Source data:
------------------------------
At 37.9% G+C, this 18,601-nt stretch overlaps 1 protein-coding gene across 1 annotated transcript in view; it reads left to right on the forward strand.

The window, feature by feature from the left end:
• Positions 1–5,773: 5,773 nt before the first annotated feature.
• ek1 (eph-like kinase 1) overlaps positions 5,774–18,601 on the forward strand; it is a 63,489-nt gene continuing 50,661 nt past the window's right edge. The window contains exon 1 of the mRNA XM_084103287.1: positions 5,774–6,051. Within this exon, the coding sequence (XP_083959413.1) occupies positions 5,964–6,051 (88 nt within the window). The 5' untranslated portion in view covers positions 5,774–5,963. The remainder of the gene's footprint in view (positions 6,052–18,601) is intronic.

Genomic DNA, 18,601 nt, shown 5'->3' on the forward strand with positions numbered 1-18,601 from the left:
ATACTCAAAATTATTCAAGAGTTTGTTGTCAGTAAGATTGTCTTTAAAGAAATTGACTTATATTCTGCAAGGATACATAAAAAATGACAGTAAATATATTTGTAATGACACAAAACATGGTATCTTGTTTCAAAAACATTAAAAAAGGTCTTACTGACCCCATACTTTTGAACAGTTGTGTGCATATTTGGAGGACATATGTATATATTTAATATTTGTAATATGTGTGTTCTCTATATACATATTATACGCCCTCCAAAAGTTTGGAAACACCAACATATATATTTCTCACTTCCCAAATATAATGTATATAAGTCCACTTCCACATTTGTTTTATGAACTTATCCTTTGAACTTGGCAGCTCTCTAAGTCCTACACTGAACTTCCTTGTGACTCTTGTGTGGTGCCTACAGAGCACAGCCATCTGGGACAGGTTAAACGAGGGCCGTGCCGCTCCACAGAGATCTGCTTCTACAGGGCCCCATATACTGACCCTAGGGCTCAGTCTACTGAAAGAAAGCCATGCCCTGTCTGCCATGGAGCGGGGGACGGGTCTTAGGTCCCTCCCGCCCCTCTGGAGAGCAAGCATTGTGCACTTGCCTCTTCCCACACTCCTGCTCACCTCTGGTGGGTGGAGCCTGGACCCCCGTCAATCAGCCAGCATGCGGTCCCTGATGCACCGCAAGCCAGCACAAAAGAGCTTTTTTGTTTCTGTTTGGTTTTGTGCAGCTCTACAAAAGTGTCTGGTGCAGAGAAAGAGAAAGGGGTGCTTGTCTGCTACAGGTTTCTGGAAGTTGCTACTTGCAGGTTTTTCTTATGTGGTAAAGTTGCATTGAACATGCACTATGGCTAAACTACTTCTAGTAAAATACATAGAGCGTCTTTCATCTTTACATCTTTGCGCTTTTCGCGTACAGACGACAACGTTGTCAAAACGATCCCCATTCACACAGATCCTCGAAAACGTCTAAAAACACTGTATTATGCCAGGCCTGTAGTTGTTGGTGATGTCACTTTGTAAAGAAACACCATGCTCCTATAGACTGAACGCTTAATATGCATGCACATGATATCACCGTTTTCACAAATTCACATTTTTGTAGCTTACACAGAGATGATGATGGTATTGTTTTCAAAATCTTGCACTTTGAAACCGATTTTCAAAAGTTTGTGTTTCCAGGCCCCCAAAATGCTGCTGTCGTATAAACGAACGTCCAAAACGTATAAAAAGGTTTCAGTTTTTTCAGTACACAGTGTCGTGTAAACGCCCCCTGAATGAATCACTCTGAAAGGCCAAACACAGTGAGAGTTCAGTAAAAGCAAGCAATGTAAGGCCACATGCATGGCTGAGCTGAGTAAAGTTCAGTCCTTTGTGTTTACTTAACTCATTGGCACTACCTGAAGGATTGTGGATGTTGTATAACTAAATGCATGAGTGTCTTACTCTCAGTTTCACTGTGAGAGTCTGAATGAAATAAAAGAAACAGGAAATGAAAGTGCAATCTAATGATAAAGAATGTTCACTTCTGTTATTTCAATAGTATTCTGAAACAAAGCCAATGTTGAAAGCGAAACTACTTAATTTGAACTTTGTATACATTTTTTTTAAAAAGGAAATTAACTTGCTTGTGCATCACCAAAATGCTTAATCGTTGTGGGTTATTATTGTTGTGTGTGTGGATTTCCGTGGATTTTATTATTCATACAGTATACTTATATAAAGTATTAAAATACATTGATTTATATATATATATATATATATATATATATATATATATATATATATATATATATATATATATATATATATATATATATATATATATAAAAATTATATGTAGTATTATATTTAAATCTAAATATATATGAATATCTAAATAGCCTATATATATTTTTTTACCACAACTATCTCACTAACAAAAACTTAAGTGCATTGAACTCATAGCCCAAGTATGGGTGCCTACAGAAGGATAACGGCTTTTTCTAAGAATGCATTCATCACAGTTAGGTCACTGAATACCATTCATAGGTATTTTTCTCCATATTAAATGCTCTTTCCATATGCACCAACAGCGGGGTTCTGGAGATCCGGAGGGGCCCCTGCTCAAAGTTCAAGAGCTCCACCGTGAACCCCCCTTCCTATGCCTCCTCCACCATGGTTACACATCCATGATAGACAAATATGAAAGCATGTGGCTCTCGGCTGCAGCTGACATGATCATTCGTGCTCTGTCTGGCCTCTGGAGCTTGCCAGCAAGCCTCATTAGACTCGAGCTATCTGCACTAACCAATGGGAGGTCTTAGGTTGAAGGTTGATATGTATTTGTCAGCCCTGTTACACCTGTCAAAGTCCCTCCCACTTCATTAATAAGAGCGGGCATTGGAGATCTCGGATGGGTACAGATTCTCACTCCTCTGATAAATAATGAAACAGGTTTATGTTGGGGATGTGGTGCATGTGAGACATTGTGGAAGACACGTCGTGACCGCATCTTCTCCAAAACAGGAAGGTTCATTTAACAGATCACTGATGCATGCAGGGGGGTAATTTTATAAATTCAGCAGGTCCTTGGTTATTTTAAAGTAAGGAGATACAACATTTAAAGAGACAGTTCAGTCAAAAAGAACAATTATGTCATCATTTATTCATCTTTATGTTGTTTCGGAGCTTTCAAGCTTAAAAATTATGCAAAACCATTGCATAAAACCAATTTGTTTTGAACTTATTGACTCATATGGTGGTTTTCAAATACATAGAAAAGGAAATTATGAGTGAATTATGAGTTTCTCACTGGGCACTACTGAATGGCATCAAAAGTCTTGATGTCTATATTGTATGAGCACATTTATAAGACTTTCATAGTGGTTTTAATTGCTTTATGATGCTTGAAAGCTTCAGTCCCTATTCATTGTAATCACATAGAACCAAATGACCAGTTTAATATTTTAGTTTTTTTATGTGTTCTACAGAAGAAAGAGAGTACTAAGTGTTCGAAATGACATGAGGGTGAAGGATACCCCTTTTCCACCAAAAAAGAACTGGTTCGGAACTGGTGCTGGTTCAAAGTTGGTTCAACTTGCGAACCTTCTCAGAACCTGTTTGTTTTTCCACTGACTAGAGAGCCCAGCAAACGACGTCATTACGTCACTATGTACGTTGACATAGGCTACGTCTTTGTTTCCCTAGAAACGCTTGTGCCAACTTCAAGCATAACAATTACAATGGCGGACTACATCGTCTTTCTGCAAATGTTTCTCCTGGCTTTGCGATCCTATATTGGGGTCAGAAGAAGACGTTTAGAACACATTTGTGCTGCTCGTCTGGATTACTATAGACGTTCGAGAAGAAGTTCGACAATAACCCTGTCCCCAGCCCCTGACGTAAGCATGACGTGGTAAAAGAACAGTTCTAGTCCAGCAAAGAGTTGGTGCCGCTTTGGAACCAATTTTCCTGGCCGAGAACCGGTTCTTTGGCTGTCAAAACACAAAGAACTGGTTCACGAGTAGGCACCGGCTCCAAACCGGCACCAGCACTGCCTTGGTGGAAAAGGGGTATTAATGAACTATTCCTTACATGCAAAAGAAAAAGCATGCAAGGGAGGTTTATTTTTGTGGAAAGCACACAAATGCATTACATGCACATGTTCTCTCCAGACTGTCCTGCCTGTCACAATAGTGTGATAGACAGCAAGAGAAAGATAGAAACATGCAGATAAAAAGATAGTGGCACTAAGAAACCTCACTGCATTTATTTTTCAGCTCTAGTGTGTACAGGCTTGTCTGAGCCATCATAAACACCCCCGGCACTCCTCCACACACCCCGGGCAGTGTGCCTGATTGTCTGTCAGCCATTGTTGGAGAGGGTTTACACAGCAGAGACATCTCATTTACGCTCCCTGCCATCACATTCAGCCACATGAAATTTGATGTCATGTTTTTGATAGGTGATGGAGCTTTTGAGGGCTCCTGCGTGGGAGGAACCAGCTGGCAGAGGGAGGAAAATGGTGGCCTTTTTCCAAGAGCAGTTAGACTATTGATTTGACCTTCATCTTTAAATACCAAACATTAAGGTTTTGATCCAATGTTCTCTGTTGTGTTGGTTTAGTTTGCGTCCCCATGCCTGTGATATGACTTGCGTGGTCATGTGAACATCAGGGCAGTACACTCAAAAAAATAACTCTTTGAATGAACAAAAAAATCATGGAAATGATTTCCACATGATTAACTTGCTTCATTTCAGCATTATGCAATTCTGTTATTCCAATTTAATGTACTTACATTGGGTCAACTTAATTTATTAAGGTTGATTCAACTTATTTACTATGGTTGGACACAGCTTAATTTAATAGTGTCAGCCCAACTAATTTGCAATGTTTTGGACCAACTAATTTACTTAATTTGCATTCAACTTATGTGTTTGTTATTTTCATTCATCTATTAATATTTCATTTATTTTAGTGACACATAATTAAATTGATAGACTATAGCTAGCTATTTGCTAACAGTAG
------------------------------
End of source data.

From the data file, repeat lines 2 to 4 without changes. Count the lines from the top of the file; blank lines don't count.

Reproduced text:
The window, feature by feature from the left end:
• Positions 1–5,773: 5,773 nt before the first annotated feature.
• ek1 (eph-like kinase 1) overlaps positions 5,774–18,601 on the forward strand; it is a 63,489-nt gene continuing 50,661 nt past the window's right edge. The window contains exon 1 of the mRNA XM_084103287.1: positions 5,774–6,051. Within this exon, the coding sequence (XP_083959413.1) occupies positions 5,964–6,051 (88 nt within the window). The 5' untranslated portion in view covers positions 5,774–5,963. The remainder of the gene's footprint in view (positions 6,052–18,601) is intronic.